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A startup called CloudGenix came out of stealth mode today with plans to sell software for simplifying network operations at companies’ on-site data centers and remote offices.

CloudGenix aims to bring software-defined networking — where decision-making applications for networks run on standard servers, not expensive network hardware — to wide-area networks (WANs) that span multiple facilities. It can let companies put in place and adjust policies for applications running at many sites, from one central piece of software.

And in that endeavor, it’s packing $9 million in funding, as well as a team with DNA from networking giants Cisco and Juniper, not to mention Palo Alto Networks and Facebook.

Using the software to manage the way applications are delivered to various locations means companies “can repurpose a lot of their people,” Kumar Ramachandran, CloudGenix’s chief executive, told VentureBeat. And just as centralized management for application network policies across facilities can improve, application performance can improve, too, Ramachandran said.


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Such a tool could prove quite valuable.

In the nascent software-defined networking business, startups like Big Switch and Embrane and staid vendors like VMware and Cisco have primarily targeted communications inside of a single data center, not the WAN, which is what CloudGenix will specialize in.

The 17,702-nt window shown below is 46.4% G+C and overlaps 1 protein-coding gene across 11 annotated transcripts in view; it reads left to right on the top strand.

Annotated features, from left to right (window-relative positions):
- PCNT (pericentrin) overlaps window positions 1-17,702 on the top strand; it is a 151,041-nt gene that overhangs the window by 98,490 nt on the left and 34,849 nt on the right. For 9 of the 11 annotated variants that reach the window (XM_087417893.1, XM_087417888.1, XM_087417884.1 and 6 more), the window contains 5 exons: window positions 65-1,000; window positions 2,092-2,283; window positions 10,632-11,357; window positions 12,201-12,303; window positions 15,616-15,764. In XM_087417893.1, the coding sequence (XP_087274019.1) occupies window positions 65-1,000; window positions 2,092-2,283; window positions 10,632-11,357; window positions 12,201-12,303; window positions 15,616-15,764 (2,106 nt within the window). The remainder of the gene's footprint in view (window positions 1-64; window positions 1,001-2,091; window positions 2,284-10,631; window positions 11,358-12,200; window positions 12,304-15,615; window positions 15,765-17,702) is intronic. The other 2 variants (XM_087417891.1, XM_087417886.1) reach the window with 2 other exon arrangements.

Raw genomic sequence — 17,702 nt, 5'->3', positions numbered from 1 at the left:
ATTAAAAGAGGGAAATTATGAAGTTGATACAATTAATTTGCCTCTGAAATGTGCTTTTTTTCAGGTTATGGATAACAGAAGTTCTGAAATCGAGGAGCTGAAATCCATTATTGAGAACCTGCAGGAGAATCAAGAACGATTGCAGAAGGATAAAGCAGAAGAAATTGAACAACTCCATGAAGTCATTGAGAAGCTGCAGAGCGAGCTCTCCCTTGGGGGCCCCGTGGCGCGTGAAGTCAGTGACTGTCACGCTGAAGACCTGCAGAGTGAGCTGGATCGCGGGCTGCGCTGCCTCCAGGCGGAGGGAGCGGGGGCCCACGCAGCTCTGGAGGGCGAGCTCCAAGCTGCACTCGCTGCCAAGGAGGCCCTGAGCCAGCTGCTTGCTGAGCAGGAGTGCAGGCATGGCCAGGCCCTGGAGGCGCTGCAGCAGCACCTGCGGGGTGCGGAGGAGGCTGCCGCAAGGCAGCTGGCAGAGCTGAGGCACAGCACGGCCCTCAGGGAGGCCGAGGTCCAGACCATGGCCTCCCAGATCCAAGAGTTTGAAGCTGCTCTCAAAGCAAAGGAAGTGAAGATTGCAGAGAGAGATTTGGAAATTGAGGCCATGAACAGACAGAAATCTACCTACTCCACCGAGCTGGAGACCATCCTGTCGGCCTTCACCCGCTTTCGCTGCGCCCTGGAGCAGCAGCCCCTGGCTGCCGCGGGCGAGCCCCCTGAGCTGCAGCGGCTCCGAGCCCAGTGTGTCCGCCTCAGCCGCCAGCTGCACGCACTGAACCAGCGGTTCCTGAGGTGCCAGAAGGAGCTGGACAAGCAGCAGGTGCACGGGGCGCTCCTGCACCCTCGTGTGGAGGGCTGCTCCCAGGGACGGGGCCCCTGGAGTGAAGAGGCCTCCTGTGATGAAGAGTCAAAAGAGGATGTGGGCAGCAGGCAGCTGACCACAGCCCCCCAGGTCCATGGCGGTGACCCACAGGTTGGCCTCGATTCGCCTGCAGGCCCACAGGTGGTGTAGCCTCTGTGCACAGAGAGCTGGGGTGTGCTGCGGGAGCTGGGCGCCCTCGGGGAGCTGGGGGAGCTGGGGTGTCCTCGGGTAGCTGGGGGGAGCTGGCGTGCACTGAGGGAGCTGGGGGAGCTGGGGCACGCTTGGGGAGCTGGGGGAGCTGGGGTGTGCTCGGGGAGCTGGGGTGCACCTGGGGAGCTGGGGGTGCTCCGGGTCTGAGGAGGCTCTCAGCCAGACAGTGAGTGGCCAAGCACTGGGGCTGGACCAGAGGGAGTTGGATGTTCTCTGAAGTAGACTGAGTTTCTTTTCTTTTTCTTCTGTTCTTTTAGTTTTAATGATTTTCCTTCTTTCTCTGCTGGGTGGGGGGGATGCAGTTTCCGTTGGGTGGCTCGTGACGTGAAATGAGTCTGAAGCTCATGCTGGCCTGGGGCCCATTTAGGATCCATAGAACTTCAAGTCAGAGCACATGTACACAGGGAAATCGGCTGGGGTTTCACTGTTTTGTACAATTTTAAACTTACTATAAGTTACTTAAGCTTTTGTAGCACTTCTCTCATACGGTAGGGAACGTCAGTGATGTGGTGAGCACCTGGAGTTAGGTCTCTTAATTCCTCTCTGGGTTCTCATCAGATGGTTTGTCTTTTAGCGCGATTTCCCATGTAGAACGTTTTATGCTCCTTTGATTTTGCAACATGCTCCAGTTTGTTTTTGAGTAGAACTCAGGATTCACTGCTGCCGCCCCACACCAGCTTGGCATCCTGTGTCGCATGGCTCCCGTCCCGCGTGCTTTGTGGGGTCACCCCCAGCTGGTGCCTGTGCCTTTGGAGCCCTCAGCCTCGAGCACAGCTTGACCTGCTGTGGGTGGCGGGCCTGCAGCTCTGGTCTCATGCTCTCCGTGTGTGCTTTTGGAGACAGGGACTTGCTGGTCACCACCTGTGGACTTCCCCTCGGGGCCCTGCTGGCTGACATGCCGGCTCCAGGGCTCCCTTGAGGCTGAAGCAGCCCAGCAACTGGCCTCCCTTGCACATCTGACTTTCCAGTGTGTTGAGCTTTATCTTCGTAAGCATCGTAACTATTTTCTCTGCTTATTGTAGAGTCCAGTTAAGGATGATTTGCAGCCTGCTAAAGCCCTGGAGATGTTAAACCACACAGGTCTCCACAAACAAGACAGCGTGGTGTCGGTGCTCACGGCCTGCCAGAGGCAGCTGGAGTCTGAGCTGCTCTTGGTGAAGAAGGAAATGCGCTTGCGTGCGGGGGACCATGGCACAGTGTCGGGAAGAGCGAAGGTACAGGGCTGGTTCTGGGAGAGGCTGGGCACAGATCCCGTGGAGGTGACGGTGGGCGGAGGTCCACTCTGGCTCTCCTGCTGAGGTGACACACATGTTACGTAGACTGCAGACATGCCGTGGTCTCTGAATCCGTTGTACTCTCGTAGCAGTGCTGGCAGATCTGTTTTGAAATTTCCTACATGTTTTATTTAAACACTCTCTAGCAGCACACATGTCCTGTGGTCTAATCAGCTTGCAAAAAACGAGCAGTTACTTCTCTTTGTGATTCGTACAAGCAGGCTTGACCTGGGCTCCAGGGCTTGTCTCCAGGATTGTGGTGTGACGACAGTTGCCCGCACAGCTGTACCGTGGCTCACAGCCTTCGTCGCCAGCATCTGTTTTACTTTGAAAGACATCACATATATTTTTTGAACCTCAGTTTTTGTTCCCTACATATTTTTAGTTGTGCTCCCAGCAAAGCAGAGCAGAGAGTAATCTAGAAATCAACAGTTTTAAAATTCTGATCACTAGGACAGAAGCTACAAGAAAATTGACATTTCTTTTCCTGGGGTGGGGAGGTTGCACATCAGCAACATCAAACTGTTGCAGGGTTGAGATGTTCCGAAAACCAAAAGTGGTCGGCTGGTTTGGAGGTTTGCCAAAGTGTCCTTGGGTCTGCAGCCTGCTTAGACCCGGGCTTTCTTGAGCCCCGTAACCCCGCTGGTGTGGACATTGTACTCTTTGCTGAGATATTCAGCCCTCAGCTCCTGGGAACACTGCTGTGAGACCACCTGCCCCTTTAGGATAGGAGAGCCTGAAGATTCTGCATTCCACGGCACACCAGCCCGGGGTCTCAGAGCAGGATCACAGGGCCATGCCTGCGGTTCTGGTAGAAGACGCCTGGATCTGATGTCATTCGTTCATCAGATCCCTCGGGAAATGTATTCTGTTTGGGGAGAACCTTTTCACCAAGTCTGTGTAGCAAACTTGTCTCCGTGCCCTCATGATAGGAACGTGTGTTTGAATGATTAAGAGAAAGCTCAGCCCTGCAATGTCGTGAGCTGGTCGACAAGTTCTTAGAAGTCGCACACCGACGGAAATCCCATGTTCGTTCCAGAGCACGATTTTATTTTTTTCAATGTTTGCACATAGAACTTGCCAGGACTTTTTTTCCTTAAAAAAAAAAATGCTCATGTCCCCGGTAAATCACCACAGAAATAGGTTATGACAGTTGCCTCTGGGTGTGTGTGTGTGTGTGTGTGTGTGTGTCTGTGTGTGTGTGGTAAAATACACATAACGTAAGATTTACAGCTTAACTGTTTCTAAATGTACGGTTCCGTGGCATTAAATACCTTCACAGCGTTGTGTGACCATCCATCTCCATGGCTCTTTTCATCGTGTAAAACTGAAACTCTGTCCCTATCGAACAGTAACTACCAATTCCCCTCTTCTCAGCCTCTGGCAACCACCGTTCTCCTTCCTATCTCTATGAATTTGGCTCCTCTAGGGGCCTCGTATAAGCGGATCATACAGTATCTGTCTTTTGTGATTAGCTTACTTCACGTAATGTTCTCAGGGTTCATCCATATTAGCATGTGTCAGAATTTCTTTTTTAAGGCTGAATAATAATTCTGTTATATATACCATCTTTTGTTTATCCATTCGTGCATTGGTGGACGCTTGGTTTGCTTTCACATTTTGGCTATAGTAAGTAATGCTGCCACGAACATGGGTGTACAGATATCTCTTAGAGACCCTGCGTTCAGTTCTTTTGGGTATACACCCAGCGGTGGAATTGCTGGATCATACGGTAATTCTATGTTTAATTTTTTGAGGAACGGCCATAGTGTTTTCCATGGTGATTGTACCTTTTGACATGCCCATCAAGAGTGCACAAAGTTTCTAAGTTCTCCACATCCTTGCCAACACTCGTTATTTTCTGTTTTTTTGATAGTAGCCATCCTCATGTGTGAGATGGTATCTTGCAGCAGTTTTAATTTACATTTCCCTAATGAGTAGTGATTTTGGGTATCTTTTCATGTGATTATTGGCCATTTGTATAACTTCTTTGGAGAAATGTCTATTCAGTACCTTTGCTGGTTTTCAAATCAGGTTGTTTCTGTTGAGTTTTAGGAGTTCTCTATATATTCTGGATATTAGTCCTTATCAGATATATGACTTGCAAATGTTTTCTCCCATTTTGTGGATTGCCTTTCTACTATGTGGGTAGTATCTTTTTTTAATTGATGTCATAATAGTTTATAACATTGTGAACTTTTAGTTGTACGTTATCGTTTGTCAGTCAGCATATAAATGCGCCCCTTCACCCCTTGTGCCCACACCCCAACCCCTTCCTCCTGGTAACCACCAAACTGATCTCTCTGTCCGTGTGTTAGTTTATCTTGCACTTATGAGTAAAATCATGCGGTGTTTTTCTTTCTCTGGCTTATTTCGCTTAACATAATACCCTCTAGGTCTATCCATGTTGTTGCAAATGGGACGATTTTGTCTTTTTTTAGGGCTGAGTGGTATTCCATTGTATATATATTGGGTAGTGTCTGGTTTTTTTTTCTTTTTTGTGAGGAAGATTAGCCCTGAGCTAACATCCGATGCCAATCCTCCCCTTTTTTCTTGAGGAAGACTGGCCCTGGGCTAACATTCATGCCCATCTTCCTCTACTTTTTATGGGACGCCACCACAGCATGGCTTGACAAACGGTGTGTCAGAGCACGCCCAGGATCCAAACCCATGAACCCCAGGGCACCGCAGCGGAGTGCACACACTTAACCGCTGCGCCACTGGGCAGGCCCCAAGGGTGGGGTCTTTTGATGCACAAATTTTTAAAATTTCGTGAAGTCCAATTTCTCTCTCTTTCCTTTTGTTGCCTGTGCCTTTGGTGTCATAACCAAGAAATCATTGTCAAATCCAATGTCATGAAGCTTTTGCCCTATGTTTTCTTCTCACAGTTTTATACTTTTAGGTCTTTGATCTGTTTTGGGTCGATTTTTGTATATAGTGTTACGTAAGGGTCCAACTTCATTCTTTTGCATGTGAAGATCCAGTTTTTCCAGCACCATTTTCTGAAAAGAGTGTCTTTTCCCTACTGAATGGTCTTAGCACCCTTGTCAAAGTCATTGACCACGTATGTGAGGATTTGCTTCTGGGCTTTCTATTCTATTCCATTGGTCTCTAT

Cisco has announced plans for a product aimed at wide-area networks, which span multiple data centers, but it’s not yet available.

That leaves CloudGenix with lead time to refine its software.

And some networking industry analysts plan to keep an eye on the startup.

“The CloudGenix software-defined enterprise WAN is an early mover in this emerging market [of network virtualization for the WAN], making the company worth watching,” 451 Research networking research director Peter Christy said in a statement.

The startup plans to launch a beta of its software in the coming months, Ramachandran said. For now CloudGenix is in talks with more than 10 organizations at this point, including Coca-Cola and Columbia Sportswear, Ramachandran said.

He wouldn’t say how many people work at the startup.

CloudGenix started last year and has headquarters in Santa Clara, Calif.

This marks the startup’s first funding round. Charles River Ventures and the Mayfield Fund contributed to the round, which will go toward product development and early go-to-market strategy, Ramachandran said.

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